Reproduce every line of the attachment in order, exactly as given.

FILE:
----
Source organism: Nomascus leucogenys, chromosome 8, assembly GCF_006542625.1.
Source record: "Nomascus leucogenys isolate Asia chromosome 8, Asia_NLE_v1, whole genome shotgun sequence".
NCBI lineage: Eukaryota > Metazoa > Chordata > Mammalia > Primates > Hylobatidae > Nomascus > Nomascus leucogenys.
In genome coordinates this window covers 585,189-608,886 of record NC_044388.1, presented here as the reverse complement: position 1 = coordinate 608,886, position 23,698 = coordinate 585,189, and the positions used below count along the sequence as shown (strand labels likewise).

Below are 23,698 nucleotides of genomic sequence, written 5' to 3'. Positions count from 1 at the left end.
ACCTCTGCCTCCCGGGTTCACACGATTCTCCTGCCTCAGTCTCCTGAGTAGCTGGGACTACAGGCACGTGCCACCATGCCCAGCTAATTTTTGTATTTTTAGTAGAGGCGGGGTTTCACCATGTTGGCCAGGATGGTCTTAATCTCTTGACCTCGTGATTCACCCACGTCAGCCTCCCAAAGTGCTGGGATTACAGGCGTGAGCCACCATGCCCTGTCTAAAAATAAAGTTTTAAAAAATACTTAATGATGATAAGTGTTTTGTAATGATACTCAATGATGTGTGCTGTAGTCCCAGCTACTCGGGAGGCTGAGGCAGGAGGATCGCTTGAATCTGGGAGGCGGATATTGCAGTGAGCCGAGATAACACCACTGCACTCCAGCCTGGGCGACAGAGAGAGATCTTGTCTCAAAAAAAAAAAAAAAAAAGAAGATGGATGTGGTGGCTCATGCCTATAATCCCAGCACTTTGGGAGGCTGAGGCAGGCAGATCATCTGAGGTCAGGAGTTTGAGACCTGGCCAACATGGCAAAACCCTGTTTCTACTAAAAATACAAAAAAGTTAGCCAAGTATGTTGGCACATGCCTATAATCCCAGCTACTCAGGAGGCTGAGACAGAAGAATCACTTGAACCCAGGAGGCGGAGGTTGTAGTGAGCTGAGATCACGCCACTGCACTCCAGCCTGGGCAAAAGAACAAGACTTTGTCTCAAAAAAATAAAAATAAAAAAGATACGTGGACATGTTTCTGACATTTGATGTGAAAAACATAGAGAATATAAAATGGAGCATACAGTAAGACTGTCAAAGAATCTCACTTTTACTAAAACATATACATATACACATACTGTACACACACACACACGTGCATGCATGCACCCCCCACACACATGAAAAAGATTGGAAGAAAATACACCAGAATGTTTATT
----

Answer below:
Source organism: Nomascus leucogenys, chromosome 8, assembly GCF_006542625.1.
Source record: "Nomascus leucogenys isolate Asia chromosome 8, Asia_NLE_v1, whole genome shotgun sequence".
NCBI lineage: Eukaryota > Metazoa > Chordata > Mammalia > Primates > Hylobatidae > Nomascus > Nomascus leucogenys.
In genome coordinates this window covers 585,189-608,886 of record NC_044388.1, presented here as the reverse complement: position 1 = coordinate 608,886, position 23,698 = coordinate 585,189, and the positions used below count along the sequence as shown (strand labels likewise).

Below are 23,698 nucleotides of genomic sequence, written 5' to 3'. Positions count from 1 at the left end.
ACCTCTGCCTCCCGGGTTCACACGATTCTCCTGCCTCAGTCTCCTGAGTAGCTGGGACTACAGGCACGTGCCACCATGCCCAGCTAATTTTTGTATTTTTAGTAGAGGCGGGGTTTCACCATGTTGGCCAGGATGGTCTTAATCTCTTGACCTCGTGATTCACCCACGTCAGCCTCCCAAAGTGCTGGGATTACAGGCGTGAGCCACCATGCCCTGTCTAAAAATAAAGTTTTAAAAAATACTTAATGATGATAAGTGTTTTGTAATGATACTCAATGATGTGTGCTGTAGTCCCAGCTACTCGGGAGGCTGAGGCAGGAGGATCGCTTGAATCTGGGAGGCGGATATTGCAGTGAGCCGAGATAACACCACTGCACTCCAGCCTGGGCGACAGAGAGAGATCTTGTCTCAAAAAAAAAAAAAAAAAAGAAGATGGATGTGGTGGCTCATGCCTATAATCCCAGCACTTTGGGAGGCTGAGGCAGGCAGATCATCTGAGGTCAGGAGTTTGAGACCTGGCCAACATGGCAAAACCCTGTTTCTACTAAAAATACAAAAAAGTTAGCCAAGTATGTTGGCACATGCCTATAATCCCAGCTACTCAGGAGGCTGAGACAGAAGAATCACTTGAACCCAGGAGGCGGAGGTTGTAGTGAGCTGAGATCACGCCACTGCACTCCAGCCTGGGCAAAAGAACAAGACTTTGTCTCAAAAAAATAAAAATAAAAAAGATACGTGGACATGTTTCTGACATTTGATGTGAAAAACATAGAGAATATAAAATGGAGCATACAGTAAGACTGTCAAAGAATCTCACTTTTACTAAAACATATACATATACACATACTGTACACACACACACACGTGCATGCATGCACCCCCCACACACATGAAAAAGATTGGAAGAAAATACACCAGAATGTTTATT